With last night's nail-biter vote on a Liberal motion to end the Conservative bid to kill the gun registry passing 153 to 151, you can now be returned to your previously scheduled program of baseless election speculation. The registry will live to be a political prop for all for another day or three. But first, a look back at the vote and the way forward.
It's important to say that the most important thing is that the registry remains in place as a valuable tool that police forces across the country insist they need to do their jobs and that everyone from doctors and nurses to victim's groups believe is an important (and symbolic) part of a wider gun control regime.
It doesn't end here. The anti-registry forces have promised to try and try again. The pro-registry forces can't rest here either. Both the Liberals and the NDP have similar proposals to reform the registry. The Liberals have said they'll implement there's when in government; the NDP promise a private member's bill as soon as possible. I believe there is much common ground here. I'd like to see the Liberals and NDP get together on registry reform legislation and push it through this Parliament.These reforms are needed, there's no need to wait, and it would put rural NDP and Liberal MPs in a much better position next election to be able to point to a reformed registry. I hope both parties can at least temporarily put aside the politics to work together on this one.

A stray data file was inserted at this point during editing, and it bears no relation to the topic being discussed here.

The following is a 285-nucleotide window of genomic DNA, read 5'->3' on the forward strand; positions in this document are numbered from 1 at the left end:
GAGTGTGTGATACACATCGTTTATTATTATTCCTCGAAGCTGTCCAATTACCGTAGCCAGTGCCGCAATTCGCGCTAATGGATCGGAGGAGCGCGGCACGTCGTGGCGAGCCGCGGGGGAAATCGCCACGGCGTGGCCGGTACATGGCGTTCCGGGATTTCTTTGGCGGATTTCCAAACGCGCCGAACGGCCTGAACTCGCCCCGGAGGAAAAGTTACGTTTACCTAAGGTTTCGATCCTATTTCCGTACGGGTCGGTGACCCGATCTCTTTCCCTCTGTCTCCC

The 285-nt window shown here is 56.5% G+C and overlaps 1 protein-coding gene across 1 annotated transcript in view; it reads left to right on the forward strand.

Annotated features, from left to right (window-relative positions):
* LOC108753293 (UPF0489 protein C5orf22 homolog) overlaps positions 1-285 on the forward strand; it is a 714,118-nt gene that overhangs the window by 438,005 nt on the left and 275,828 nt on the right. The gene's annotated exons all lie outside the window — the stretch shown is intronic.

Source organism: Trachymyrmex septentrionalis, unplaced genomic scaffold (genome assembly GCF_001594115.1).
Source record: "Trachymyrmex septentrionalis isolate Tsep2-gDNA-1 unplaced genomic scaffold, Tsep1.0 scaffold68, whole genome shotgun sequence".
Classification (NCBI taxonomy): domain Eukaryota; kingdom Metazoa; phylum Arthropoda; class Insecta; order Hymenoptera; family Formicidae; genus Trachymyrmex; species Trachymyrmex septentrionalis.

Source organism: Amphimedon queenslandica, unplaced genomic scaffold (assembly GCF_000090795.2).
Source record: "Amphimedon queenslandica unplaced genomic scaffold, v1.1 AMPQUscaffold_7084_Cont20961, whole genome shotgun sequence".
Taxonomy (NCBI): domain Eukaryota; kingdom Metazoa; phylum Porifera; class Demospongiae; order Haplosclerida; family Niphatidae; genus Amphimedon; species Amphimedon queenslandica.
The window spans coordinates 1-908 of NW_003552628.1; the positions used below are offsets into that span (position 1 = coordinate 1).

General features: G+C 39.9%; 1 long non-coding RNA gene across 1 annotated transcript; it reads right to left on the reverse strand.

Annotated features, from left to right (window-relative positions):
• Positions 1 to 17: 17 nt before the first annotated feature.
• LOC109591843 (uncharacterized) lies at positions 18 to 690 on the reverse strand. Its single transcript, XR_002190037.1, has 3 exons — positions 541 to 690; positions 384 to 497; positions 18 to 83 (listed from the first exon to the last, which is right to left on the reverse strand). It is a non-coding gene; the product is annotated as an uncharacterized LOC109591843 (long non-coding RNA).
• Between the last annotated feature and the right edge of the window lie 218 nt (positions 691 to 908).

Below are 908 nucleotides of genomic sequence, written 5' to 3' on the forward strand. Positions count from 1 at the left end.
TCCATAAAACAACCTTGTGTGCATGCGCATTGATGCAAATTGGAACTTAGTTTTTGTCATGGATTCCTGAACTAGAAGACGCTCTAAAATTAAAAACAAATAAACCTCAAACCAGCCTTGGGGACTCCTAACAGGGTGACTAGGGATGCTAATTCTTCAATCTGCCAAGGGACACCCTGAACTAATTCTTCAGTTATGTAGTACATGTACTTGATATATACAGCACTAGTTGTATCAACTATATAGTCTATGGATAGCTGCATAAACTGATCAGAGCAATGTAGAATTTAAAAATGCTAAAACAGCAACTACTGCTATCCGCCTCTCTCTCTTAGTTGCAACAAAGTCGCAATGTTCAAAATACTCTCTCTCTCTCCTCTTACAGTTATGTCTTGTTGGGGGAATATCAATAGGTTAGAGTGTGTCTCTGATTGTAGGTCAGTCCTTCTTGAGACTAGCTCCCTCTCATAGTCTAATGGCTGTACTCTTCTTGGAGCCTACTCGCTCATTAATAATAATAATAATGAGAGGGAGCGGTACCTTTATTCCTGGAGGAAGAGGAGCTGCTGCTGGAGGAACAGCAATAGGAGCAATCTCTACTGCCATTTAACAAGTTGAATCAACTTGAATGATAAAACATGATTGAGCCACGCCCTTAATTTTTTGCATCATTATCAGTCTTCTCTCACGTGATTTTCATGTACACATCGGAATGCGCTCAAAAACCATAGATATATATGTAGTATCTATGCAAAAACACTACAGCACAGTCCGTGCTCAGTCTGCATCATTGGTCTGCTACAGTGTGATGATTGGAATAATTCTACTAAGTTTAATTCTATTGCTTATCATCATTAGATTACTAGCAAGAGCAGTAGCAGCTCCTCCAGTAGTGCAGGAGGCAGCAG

And I agree with Ian Capstick's point on Power and Politics last night: the gun control lobby shouldn't stop here. They should move the debate to new ground, such as exploring selective weapons bans. The same polling registry opponents like to point to in support of scrapping it also show that 44 per cent of Canadians would support a complete hand gun ban (the same number are opposed.) An earlier poll showed 45 per cent of Canadians felt owning firearms should be illegal altogether. I wouldn't go that far, but there definitely is appetite for stricter gun control.
The Conservatives like to say they were going to be a winner either way. Of course, they always say this. Prorogation was still a magnificent victory for the Prime Minister's genius. Anyway, time will tell. Bottom line: they wanted to kill the registry, and they failed. They took their best shot last night, using a private member's bill to make it seem a pseudo free vote, and nearly moved enough NDP votes to take it. But the registry lives.
And I ask you, are these the faces of happy people?
They lost the battle, but they'll tell you it was a Pyhrric victory for the opposition and the war will still be their's. It's nearly entirely spin, but it's pretty good spin.